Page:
Published: Sun, June 09, 2019
Markets | By Otis Pena

Trump halts trade war threats as Mexico agrees 'strong measures' on migrants

Trump halts trade war threats as Mexico agrees 'strong measures' on migrants

Under the deal, Mexico acknowledged and agreed to expand its policy of taking back migrants from violence-riven Guatemala, Honduras and El Salvador as the U.S. processes their asylum claims.

The deal did not include a key USA demand that Mexico accept a "safe third country" designation that would have forced it to permanently take in most Central American asylum seekers.

Under the agreement, Mexico will "offer jobs, healthcare and education" to those individuals.

"Additionally, the United States and Mexico commit to strengthen bilateral cooperation, including information sharing and coordinated actions to better protect and secure our common border", the State Department said in a joint declaration.

Schumer (D-NY) predicted that Trump would cave and find a reason to revoke his tariff threat towards Mexico.

"Thanks to the support of all Mexicans, we were able to avoid tariffs on Mexican products exported to the U.S.", tweeted Lopez Obrador, who since his election previous year has tried studiously not to antagonise Trump.

The Trump administration has continually pushed for Congress to address the crisis at the border. Through June 5, 10,393 mostly Central Americans have been sent back to Mexico since the program started in January.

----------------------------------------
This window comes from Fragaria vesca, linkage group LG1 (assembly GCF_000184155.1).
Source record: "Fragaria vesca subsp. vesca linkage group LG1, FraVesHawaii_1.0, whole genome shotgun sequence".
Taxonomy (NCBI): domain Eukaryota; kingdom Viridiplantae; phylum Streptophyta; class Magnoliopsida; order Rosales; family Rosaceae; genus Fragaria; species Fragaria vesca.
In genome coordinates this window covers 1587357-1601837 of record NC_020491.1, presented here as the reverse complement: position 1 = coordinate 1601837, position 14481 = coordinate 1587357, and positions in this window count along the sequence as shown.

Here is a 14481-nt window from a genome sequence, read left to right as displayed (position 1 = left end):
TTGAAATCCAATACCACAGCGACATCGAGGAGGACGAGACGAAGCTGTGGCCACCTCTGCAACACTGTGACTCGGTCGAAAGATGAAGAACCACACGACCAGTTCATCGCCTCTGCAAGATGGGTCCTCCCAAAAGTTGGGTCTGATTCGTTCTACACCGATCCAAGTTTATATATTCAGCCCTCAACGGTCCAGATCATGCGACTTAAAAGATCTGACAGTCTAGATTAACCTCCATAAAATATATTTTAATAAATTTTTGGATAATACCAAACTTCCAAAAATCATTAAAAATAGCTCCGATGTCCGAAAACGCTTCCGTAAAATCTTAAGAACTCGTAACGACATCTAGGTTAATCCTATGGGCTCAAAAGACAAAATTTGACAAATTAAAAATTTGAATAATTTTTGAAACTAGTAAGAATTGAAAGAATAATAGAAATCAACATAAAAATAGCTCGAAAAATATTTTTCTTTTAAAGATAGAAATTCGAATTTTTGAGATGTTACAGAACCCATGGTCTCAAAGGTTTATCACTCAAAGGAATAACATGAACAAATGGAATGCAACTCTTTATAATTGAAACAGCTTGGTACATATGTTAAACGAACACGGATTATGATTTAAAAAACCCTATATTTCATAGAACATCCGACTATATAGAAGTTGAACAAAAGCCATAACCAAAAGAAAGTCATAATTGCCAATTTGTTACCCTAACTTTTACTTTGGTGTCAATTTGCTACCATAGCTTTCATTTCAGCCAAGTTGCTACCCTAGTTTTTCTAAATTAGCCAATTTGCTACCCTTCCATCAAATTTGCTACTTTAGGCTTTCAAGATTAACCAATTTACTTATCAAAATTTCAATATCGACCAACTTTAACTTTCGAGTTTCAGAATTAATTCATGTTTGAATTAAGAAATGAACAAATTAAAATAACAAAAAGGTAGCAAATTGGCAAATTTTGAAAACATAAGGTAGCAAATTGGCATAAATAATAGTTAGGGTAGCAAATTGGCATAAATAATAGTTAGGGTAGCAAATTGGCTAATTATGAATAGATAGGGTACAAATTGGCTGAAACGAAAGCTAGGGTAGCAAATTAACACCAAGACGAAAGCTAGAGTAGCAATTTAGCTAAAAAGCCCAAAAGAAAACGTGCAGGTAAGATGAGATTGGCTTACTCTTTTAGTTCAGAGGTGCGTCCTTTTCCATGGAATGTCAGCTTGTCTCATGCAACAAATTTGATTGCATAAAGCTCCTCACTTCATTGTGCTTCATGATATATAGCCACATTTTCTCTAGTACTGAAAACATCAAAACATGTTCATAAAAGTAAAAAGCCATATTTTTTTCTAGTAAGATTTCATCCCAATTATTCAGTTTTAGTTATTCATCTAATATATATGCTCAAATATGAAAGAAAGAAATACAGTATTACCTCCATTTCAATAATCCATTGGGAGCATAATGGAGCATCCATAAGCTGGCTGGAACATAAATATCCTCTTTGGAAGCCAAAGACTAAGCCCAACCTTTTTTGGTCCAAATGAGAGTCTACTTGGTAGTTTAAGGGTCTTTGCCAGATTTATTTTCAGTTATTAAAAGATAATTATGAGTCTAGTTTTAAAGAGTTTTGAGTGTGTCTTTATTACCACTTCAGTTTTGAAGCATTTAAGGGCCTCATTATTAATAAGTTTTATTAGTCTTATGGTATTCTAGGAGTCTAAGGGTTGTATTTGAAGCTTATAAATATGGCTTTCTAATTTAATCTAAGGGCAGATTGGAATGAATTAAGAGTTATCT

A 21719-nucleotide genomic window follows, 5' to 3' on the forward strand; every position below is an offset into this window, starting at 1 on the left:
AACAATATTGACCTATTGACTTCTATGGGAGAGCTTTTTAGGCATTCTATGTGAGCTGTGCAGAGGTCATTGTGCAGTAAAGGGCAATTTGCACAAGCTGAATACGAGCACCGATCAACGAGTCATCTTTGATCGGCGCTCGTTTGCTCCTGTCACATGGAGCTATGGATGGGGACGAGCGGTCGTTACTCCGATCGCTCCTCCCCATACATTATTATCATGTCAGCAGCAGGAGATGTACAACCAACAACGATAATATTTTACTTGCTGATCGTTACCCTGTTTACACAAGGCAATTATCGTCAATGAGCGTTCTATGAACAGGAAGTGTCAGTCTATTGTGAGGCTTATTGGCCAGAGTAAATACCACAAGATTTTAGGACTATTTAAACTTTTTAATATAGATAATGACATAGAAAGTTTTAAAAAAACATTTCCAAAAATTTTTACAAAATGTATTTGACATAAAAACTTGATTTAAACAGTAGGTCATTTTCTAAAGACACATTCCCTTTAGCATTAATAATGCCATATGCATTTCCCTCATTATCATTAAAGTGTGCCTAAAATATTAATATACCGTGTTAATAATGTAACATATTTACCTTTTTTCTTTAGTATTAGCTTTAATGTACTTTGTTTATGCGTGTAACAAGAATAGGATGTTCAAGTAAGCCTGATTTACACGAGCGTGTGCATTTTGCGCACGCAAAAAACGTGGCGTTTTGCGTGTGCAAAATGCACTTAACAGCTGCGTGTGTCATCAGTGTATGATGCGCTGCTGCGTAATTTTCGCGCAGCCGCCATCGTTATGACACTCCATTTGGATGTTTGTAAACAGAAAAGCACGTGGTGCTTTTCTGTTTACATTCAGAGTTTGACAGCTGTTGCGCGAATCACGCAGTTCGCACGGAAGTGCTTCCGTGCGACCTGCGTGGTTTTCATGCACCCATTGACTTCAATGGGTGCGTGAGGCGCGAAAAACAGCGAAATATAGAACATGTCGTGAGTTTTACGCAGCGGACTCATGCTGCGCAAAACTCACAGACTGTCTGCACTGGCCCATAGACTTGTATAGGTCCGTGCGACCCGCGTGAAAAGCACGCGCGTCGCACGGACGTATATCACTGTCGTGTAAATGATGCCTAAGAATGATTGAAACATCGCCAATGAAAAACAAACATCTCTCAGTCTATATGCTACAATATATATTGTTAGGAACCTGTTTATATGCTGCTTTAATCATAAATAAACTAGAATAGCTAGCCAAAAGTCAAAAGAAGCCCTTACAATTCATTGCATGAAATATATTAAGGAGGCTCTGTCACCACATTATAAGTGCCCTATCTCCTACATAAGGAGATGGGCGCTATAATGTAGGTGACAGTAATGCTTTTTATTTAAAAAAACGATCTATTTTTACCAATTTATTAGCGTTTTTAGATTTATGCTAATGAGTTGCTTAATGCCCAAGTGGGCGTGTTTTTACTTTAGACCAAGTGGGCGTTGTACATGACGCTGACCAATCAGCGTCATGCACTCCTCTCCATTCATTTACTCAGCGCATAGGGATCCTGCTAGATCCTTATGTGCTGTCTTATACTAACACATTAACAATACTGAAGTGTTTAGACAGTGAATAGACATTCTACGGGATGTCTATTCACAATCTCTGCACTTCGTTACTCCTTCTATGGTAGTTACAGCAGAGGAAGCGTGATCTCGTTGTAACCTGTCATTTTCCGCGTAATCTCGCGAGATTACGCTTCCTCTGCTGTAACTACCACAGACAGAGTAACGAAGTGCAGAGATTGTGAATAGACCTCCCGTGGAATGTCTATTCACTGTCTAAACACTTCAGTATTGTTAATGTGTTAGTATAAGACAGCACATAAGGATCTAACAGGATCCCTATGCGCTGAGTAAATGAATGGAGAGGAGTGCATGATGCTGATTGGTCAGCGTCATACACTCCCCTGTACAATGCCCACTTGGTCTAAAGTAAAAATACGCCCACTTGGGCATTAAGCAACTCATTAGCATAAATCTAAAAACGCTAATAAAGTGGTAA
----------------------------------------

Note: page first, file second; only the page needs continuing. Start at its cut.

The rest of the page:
Mexico sends about 80% of its exports to the United States, giving Trump ample leverage to put pressure on López Obrador over a surge in migrants to the U.S. border.

However, shortly after the president's announcement, several Republicans applauded the deal, including some who had publicly rebuked Trump for announcing the tariffs.

Any sizable increase may also be hard to achieve.

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The tariffs, announced by the Trump administration last week after weeks of threats from the president to implement them, would have imposed a 5 percent tax on goods imported from Mexico. And he had appeared poised earlier Friday to invoke an emergency declaration that would allow him to put the tariffs into effect if that was his final decision, according to people monitoring the talks.

U.S. and Mexican officials held a third day of talks at the U.S. State Department trying to hash out a deal that would satisfy Trump's demand that Mexico dramatically increase its efforts to crack down on migrants. "This is being done to greatly reduce, or eliminate, Illegal Immigration coming from Mexico and into the United States". Trump threatened to keep raising import duties on Mexican goods up to 25% unless Mexico acted to stem what he has called an "invasion".

Numerous Republican Party members opposed the tariff and urged Trump to either consider them further or postpone them.

"The governments of the USA and Mexico will work together to immediately implement a durable solution", it said.

Mexico also agreed to accept more migrants from the US.

Talks between the United States and Mexico intensified in recent days.

However, the deal fell short of a key USA demand that Mexico accept a "safe third country" designation that would have forced it to permanently take in most Central American asylum seekers.

The White House did not immediately respond to requests for comments about Lamy's comments or the lack of mention of expanded purchases of USA agricultural goods by Mexico in the joint declaration.

The deal was also confirmed in a tweet by Mexico's Foreign Secratary Marcelo Ebrard.

Trump in recent months has embraced tariffs as a political tool he can use to force countries to comply with his demands - in this case on his signature issue of immigration. But business leaders in America had warned against starting a tariff war.

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